OBJECTIVES: Prolonged exposure to severe chipping hammer vibration may cause hand‐arm vibration syndrome. A reliable test method is required to select appropriate tools and assist in the development of better chipping hammers. In the present study, the ISO standardized test method (ISO 8662‐2, 1992) was examined through an investigation of the vibration characteristics of chipping hammers operating on the energy absorber specified in the standard. METHODS: The energy absorber and test setup were designed and constructed based on those specified in the standard. The experiment employed six subjects and used two pneumatic chipping hammers and three different feed forces (50, 100 and 200 N). The subject posture was the same as that specified in the standard. RESULTS: The vibration emission at the tool dominant frequency (or air blow rate) generally declined with an increase in feed force, thus decreasing the frequency‐weighted accelerations. The increase in feed force, however, resulted in an increase in the unweighted vibration emission at high frequencies. The chipping hammer vibration emission operating on the energy absorber at the high feed force (200 N) was inconsistent. CONCLUSIONS: The measurement method has a good repeatability except at a high feed force. The feed force has a significant effect on the vibration emission. The single feed force specified in the standard may not be sufficient to test the tool behaviors. Multiple levels of feed force should be used for the chipping hammer test. Doing so may provide a more appropriate basis for tool screening.
Dong, X. S., et al. (2014). "Risks of a lifetime in construction Part I: Traumatic injuries." Am J Ind Med 57(9): 973‐983.
Background: Estimates of occupational risk are typically computed on an annual basis. In contrast, this article provides estimates of lifetime risks for fatal and nonfatal injuries among construction workers. A companion paper presents lifetime risks for occupational illnesses. Methods: Using 2003‐2007 data from three large data sources, lifetime risk was computed based on the number of fatal and nonfatal injuries per 100 FTEs for a working lifespan of 45 years. Results: For a working life in construction, the risk of fatal injuries were approximately one death per 200 FTE, and the leading causes were falls and transportation incidents. For nonfatal injuries resulting in days away from work, the adjusted lifetime risk was approximately 78 per 100 FTEs, and the leading causes were contact with objects/equipment, overexertion, and falls to a lower level. Conclusions: Lifetime risk estimates help inform both workers and policymakers. Despite improvements over the past decades, risks in construction remain high. Am. J. Ind. Med. 57:973‐983, 2014. © 2014 Wiley Periodicals, Inc.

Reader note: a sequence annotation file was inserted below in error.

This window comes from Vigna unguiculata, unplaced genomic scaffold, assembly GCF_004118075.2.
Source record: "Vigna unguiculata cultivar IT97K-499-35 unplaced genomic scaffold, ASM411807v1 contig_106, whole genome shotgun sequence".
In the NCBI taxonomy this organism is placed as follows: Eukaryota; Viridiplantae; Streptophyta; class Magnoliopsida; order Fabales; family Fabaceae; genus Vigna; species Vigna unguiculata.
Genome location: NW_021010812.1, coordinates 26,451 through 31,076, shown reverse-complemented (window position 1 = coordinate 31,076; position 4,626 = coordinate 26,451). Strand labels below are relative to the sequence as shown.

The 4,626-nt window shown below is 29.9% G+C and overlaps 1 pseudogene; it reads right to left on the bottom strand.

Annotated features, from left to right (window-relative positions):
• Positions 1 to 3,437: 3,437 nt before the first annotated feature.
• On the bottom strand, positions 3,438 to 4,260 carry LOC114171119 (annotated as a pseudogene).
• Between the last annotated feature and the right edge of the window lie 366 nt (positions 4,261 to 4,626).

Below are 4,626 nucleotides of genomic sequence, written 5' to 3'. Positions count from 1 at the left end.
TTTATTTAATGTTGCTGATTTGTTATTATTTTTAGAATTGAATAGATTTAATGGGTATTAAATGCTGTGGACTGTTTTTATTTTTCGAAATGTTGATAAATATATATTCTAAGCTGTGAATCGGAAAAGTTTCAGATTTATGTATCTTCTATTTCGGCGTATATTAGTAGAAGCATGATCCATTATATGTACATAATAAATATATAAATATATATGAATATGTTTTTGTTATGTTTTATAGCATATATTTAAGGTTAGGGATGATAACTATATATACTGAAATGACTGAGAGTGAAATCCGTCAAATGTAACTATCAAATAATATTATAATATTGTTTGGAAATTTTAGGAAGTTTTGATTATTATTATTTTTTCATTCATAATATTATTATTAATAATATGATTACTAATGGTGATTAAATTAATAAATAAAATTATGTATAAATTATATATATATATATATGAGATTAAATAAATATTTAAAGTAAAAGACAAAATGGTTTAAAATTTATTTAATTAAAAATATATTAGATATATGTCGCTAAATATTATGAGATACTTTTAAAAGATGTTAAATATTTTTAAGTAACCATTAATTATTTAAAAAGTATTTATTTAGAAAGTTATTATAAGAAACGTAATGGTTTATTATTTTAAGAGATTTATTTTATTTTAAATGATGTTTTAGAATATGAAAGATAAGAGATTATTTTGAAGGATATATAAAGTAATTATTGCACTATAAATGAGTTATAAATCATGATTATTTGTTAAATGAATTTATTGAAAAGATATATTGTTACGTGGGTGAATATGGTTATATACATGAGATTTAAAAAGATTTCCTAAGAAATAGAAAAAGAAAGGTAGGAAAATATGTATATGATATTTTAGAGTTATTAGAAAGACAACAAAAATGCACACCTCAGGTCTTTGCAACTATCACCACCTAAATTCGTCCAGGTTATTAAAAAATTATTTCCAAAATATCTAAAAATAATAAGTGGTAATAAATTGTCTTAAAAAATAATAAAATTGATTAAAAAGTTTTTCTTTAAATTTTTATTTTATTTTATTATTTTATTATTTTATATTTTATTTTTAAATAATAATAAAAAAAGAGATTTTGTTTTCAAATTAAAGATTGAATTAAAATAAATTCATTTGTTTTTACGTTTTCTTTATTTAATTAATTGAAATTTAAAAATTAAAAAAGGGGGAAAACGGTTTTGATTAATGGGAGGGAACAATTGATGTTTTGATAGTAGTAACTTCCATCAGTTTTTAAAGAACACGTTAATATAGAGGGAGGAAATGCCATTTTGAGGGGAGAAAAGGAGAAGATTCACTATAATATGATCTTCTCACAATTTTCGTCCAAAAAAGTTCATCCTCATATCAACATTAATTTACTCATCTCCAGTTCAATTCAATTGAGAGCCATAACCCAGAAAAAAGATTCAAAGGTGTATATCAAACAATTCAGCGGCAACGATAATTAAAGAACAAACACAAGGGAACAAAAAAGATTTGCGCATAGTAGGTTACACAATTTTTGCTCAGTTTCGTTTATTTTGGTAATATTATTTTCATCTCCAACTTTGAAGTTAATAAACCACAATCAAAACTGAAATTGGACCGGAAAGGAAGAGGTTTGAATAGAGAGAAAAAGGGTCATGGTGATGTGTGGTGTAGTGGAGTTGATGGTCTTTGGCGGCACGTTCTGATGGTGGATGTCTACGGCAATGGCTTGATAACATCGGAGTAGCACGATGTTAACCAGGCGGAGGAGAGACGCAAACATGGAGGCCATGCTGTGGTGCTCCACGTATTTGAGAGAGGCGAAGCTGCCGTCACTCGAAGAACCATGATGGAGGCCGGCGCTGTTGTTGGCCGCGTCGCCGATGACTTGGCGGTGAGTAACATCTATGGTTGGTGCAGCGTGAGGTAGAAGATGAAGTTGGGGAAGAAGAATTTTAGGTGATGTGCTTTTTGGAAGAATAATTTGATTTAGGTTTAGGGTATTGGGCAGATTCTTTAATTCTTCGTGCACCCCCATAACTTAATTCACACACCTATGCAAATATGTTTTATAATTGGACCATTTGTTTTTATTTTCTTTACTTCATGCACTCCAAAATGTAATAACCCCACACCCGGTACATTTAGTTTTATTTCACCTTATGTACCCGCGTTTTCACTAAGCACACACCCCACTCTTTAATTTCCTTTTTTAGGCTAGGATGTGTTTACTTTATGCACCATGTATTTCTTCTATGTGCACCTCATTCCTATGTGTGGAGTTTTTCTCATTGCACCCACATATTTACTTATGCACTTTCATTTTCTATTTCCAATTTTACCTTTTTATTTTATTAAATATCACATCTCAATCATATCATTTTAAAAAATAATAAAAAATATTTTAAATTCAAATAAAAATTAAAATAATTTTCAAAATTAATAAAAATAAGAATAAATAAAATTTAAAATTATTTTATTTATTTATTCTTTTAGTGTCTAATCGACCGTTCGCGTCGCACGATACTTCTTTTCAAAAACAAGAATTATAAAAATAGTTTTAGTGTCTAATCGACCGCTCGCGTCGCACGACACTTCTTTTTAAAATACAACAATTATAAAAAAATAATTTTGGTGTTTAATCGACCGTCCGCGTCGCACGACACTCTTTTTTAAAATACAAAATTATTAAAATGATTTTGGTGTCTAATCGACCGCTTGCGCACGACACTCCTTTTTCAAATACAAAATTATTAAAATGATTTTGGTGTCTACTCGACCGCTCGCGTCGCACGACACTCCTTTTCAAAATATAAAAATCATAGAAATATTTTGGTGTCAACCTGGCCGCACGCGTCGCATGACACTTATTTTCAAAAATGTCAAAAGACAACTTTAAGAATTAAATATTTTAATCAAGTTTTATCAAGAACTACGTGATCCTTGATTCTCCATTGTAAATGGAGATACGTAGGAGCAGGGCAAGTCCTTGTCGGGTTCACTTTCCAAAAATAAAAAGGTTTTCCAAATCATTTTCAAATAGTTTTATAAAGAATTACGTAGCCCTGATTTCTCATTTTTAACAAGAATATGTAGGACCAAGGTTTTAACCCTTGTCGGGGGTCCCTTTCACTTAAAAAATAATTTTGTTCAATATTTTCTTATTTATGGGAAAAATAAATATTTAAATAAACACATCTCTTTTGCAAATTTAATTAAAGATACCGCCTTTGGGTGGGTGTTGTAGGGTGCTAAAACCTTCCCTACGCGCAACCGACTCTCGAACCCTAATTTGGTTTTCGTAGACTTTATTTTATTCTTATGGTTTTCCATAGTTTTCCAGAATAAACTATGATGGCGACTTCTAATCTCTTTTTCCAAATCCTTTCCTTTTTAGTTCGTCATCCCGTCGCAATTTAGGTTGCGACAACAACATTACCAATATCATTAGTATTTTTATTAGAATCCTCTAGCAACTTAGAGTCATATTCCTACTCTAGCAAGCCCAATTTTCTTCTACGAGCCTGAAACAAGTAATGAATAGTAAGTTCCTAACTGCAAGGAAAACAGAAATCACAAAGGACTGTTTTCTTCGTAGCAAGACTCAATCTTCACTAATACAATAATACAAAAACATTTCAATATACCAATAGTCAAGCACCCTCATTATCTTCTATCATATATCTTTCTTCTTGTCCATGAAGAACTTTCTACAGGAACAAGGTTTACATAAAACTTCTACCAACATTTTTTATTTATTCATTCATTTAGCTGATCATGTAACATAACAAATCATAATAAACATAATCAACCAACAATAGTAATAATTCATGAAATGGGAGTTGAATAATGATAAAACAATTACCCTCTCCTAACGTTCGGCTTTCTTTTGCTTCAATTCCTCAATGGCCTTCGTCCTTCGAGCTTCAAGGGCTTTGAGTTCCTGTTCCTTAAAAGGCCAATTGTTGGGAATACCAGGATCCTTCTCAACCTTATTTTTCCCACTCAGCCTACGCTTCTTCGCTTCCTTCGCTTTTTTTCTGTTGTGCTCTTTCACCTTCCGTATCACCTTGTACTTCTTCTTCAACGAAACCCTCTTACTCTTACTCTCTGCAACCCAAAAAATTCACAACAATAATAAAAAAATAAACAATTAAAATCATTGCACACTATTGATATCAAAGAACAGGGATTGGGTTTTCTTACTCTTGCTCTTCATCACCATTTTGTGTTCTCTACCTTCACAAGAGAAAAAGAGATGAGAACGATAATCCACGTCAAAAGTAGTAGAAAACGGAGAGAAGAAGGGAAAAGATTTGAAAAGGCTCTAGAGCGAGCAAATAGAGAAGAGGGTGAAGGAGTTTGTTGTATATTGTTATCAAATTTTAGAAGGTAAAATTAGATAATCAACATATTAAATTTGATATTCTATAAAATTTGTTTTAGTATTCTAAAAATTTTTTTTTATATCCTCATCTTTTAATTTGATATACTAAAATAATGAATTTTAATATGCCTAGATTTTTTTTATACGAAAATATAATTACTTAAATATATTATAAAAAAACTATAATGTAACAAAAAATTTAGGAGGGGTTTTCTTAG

Dong, X. S., et al. (2011). "Chronic diseases and functional limitations among older construction workers in the United States: a 10‐year follow‐up study." J Occup Environ Med 53(4): 372‐380.
OBJECTIVES: To examine the health status of older construction workers in the United States, and how occupation and the aging process affect health in workers' later years. METHODS: We analyzed six waves (1998 to 2008) of the Health and Retirement Study, a longitudinal survey of US residents age 50+. The study sample totaled 7200 male workers (510 in construction trades) in the baseline. Multiple logistic regression and paired t tests were conducted to compare health outcomes across occupations and within individuals over time. RESULTS: Compared with white‐collar workers, construction workers had increased odds of arthritis, back problems, chronic lung disease, functional limitations, work disability, and work‐related injuries after controlling for possible confounders. CONCLUSIONS: Safety and health interventions, as well as retirement and pension policy, should meet the needs of older construction workers, who face increasingly chronic health conditions over time.
Dong, X. S., et al. (2012). "Chronic back pain among older construction workers in the United States: a longitudinal study." Int J Occup Environ Health 18(2): 99‐109.
This study assessed chronic back pain among older construction workers in the United States by analyzing data from the 1992‐2008 Health and Retirement Study (HRS), a large‐scale longitudinal survey. Fixed‐effects methods were applied in the multiple logistic regression model to explore the association between back pain and time‐varying factors (e.g., employment, job characteristics, general health status) while controlling for stable variables (e.g., gender, race, ethnicity). Results showed that about 40% of older construction workers over the age of 50 suffered from persistent back pain or problems. Jobs involving a great deal of stress or physical effort significantly increased the risk of back disorders and longest‐held jobs in construction increased the odds of back disorders by 32% (95% CI: 1.04‐1.67). Furthermore, poor physical and mental health were strongly correlated with back problems. Enhanced interventions for construction workers are urgently needed given the aging workforce and high prevalence of back disorders in this industry.